28 March 2012

The Faith Worth Dying for

The Daily Cross

It is often easier to accept, in a burst of generosity, the great sacrifices and sufferings of a singular occurrence, than the little, insignificant sufferings, closely connected with our state of life and the fulfillment of our duty : sufferings which occur daily under the same form, with the same intensity and insistence, among endless and unchanging circumstances. These may include physical ailments caused by poor health, economic restrictions, the fatigue attendant upon overwork or anxiety; they may be moral sufferings resulting from differences of opinion, clash of temperaments, or misunderstandings. Herein lies the genuine cross that Jesus offers us daily, inviting us to carry it after Him--an unpretentious cross, which does not require great heroism, but which does demand that we repeat our Fiat every day, meekly bowing our shoulders to carry its weight with generosity and love. The value, the fruitfulness of our daily sacrifices comes from this unreserved acceptance, which makes us receive them just as God offers them to us, without trying to avoid them or to lessen their weight. "Yea, Father, for so hath it seemed good in Thy sight." (Mt 11:26).

--Fr. Gabriel of St. Mary Magdelene, OCD, DIVINE INTIMACY

24 March 2012

The Myth of Religious Freedom in Colonial America

Only three of the original thirteen colonies allowed Catholics to vote. Every colony save Rhode Island prohibited Catholics from holding public office, and no colony allowed Catholic schools except for Pennsylvania. Virginia passed a law ordering the arrest of any priest who entered the state. It was regular practice to celebrate Guy Fawkes Day as their English counterparts did overseas, by burning the Pope in effigy and chanting anti-Catholic slogans. (George Washington, to his credit, attempted to do away with this bigoted festival, and rumor has it he died a Catholic.) When British Parliament passed the Quebec Act, permitting the Catholic Church to be the official church of Quebec, colonists raised an uproar against "the popish threat" looming from the northern border.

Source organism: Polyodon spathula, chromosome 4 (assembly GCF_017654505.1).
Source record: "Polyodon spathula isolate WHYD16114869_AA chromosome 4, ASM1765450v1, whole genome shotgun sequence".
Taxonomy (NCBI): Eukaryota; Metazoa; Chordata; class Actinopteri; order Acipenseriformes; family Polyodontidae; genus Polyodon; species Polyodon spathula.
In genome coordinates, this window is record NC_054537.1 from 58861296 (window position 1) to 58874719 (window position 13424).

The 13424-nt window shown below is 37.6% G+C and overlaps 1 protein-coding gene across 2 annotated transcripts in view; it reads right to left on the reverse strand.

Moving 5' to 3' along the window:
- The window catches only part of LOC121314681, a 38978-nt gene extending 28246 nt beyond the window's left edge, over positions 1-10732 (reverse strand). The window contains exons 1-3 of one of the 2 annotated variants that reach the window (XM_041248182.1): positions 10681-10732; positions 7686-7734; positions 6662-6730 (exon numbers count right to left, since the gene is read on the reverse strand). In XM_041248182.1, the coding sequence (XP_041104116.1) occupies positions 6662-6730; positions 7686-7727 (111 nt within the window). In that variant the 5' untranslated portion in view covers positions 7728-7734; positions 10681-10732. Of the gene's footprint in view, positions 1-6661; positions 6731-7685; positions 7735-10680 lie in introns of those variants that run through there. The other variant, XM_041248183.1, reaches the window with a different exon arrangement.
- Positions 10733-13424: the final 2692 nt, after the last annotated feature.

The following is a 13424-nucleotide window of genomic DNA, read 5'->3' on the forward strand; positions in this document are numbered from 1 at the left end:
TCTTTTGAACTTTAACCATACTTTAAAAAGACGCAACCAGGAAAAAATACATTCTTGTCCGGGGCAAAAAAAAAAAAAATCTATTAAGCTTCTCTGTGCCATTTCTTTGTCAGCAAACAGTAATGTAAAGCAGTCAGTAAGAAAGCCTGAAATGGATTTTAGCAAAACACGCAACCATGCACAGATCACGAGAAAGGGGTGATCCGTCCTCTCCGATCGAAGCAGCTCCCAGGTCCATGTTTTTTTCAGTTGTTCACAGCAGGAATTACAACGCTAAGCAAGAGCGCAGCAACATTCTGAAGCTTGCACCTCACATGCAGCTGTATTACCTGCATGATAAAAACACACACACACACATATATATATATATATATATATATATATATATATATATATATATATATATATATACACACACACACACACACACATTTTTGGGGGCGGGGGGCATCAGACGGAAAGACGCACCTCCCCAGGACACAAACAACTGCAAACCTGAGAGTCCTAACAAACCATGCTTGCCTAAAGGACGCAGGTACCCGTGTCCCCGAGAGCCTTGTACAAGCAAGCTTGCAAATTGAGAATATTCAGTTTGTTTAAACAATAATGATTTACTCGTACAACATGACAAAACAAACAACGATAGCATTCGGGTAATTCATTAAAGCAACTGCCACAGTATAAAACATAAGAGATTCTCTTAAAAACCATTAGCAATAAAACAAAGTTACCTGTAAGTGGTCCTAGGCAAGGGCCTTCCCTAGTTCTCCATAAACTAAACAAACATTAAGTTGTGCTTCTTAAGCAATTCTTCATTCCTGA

Founding Father Alexander Hamilton said, “Does not your blood run cold to think that an English Parliament should pass an Act for the establishment of arbitrary power and Popery in such an extensive country? ...Your loves, your property, your religion are all at stake.” The Quebec Act, in his mind, would attract Catholics from all over Europe to America and thus destroy his fair country.

Hero of the Revolution Paul Revere drew a cartoon mocking four mitred Anglican clergy for drawing up the Quebec Act, a dark, winged Luciferian figure hovering behind them whispering his counsel in their ears to encourage their "approbation and countenance of the Roman religion."

Samuel Adams warned that the law “to establish the religion of the Pope in Canada [would mean] some of your children may be induced instead of worshipping the only true God, to pay his dues to images made with their own hands.”

The Continental Congress expressed its outrage at the Quebec Act by penning an open letter to "the People of Great Britain" (the authors were John Jay, Richard Henry Lee, and William Livingston), proclaiming the colonies' surprise that Parliament would support the Catholic religion in Canada, a religion that "disbursed impiety, bigotry, persecution, murder and rebellions through every part of the world." Its conspiratorial tone could rival Dan Brown's Da Vinci Code, the authors convinced that Canada's Catholic population would set its sights on invading the colonies, and once having converted Protestant Americans, would enlist them in a vast popish army to attack and enslave England's Protestants.

Little wonder that English Cardinal and Benedictine Francis Gasquet claimed that “the American Revolution was not a movement for civil and religious liberty; its principal cause was the bigoted rage of the American Puritan and Presbyterian ministers at the concession of full religious liberty and equality to Catholics of French Canada.

John Adams, in a letter to his wife Abigail, gives his impression of the Catholic faith: